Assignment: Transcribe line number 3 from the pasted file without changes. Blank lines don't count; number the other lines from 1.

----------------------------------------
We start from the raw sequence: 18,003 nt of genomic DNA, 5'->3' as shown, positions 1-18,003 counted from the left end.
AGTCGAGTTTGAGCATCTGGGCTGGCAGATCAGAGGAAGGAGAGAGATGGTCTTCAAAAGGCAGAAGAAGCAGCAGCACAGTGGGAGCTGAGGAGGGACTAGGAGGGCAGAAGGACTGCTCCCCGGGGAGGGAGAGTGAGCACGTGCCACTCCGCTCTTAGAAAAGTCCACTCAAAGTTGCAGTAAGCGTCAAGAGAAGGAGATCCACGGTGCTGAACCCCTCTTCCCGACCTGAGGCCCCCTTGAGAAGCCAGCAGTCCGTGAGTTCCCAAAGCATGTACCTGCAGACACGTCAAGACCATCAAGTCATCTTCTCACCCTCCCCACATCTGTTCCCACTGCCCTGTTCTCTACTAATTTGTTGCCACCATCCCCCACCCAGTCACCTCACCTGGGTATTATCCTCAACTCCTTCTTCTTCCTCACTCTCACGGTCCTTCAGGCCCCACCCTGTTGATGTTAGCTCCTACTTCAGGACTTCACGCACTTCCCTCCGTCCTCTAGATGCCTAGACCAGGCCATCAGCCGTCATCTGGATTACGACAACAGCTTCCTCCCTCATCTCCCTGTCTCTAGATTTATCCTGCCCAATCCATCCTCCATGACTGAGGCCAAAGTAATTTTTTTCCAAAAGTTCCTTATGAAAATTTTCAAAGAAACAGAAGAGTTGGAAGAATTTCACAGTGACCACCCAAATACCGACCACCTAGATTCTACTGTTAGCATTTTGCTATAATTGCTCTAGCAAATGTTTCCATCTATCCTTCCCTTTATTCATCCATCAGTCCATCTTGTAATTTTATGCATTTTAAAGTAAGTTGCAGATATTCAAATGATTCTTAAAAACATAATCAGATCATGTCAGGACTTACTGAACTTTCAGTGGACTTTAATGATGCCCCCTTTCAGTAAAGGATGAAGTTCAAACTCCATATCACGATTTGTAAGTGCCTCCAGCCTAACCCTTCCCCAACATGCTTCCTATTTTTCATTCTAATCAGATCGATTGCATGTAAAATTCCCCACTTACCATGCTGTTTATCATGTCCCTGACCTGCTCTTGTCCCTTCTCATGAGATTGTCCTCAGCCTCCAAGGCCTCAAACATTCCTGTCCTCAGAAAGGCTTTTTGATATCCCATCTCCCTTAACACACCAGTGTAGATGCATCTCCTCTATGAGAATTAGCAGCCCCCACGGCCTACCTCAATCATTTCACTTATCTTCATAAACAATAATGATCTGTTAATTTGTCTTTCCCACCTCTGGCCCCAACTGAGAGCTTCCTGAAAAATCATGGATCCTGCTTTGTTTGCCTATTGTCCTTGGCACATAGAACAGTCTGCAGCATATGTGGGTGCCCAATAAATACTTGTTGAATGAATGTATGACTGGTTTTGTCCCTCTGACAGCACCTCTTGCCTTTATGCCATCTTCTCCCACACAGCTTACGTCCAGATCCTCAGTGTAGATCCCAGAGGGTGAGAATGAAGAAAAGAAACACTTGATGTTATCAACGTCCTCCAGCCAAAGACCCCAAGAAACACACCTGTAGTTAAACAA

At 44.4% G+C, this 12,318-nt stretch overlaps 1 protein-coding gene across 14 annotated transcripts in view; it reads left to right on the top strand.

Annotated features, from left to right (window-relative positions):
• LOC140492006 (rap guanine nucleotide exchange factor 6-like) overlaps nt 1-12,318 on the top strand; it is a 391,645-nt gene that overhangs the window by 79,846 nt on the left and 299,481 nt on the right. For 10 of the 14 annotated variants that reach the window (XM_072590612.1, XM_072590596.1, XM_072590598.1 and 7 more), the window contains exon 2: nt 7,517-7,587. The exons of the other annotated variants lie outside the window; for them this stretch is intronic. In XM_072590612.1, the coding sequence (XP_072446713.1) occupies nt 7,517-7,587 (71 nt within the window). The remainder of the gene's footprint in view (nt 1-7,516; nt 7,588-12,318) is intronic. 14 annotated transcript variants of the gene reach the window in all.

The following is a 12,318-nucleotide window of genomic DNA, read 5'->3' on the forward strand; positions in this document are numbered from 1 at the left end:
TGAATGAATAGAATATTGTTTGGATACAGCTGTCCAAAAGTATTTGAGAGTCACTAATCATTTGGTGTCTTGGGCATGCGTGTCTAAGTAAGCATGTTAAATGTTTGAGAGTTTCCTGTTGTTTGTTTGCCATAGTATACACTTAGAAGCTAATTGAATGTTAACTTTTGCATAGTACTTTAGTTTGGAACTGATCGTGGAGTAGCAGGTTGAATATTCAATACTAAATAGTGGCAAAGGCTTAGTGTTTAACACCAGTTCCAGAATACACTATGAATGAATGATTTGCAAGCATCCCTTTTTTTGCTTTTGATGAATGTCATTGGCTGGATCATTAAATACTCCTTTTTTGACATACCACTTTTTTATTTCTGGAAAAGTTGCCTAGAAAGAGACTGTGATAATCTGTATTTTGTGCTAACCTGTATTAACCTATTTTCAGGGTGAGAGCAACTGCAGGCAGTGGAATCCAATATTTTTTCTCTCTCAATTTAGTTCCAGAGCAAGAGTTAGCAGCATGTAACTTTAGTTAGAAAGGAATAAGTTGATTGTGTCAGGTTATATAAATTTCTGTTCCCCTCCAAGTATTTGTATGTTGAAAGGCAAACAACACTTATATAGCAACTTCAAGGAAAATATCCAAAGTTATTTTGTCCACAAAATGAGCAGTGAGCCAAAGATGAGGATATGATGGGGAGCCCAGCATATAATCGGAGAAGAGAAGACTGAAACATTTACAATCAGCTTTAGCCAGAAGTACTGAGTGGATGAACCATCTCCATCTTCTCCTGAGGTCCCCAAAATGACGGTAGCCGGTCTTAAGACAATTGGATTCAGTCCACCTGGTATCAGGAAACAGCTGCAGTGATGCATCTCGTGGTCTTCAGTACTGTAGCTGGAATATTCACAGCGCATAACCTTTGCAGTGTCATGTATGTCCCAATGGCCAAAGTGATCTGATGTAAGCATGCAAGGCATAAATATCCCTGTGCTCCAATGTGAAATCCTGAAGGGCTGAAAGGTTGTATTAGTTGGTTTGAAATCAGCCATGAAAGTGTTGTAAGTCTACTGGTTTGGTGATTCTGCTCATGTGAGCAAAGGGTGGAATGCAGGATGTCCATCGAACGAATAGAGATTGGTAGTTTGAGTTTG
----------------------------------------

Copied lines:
At 44.4% G+C, this 12,318-nt stretch overlaps 1 protein-coding gene across 14 annotated transcripts in view; it reads left to right on the top strand.